Using our mobile phones as wallets is closer to reality. At Mobile World Congress in Barcelona this morning, Deutsche Telekom, parent company of T-Mobile USA, says it will unleash the capability to its customers this year.
The first customers to get the full payment system are those subscribers in Germany and Poland. The U.S., Netherlands, and Czech Republic will follow in 2012. Deutsche Telekom said it expected customers to use their phones in place of cash, and eventually in place of tickets for public transportation systems.
The payment system will be run and billed by the carrier, but it requires phones with NFC, or near-field communication, chips embedded inside. The chips allow data to be sent wirelessly over very short distances, around 4 inches. So when a customer waves his phone over a payment terminal, a transaction can be recorded.
But which handset manufacturers will get on board first? Beyond the Nexus S Android phone, few phones have the chips currently embedded. That’s where reports from the press conference get really interesting. According to bloggers who were in the room, Deutsche Telekom executives handed out a slide deck that listed manufacturers it expects to launch NFC-equipped phones this year: Apple sometime this year, Samsung in the second quarter of the year, followed by RIM and LG during the third quarter.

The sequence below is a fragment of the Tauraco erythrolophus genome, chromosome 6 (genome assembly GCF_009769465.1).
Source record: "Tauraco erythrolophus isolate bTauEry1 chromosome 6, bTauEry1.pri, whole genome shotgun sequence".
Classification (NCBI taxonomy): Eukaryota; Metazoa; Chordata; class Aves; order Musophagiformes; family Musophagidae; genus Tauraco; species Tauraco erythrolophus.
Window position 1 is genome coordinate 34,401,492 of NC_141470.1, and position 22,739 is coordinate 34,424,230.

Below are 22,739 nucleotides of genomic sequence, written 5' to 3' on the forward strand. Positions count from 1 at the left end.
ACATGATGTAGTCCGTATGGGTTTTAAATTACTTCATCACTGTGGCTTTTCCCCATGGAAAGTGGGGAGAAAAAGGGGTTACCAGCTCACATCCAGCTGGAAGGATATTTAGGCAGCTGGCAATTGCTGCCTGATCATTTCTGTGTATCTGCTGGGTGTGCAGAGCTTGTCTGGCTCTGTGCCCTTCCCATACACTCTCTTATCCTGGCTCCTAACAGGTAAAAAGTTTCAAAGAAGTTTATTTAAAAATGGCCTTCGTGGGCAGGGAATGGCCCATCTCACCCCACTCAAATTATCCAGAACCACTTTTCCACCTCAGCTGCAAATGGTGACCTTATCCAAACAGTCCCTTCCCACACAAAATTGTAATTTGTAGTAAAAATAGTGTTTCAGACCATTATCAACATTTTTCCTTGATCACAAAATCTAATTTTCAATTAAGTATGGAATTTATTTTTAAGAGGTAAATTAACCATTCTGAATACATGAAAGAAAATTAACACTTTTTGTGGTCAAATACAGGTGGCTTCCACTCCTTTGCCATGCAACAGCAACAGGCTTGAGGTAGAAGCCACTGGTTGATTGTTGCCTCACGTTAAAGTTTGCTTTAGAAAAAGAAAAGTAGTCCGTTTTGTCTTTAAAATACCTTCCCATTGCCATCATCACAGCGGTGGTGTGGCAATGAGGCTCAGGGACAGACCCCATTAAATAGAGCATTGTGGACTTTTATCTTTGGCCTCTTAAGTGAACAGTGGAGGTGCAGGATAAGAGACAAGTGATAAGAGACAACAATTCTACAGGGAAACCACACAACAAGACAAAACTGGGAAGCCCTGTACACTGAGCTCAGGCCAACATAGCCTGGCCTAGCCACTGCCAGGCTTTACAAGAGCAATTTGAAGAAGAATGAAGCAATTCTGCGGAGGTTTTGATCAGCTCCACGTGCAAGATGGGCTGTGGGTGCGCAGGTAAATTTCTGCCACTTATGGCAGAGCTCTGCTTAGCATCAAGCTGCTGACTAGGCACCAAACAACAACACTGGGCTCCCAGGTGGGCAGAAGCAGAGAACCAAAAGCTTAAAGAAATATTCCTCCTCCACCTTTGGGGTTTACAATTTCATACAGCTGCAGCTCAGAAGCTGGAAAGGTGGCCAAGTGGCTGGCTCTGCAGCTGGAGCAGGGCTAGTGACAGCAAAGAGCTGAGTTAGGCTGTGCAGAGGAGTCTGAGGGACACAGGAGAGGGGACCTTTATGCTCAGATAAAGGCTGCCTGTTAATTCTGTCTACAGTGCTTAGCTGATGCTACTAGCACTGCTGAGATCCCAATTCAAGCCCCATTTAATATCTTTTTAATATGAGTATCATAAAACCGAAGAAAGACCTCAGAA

Apple did not respond to a request for comment.
It’s not, however, wholly surprising that Apple’s name was dropped. It was rumored in August that Apple was testing an iPhone with NFC chips ordered from NXP Semiconductor. It’s also well known in the mobile-payments world that Apple hired Benjamin Vigier from mFoundry to be its mobile-payments product manager last year.
Plus, making the iPhone a place to process payments or keep track of tickets or loyalty program points seems like a no-brainer for Apple, which has more than 150 million credit cards already hooked up to iTunes accounts.
There’s likely to be much, much more news about NFC over the next few months, as the category is heating up. A trio of companies in the U.K. said last month they plan to start a mobile-payments system together that will be activated this summer.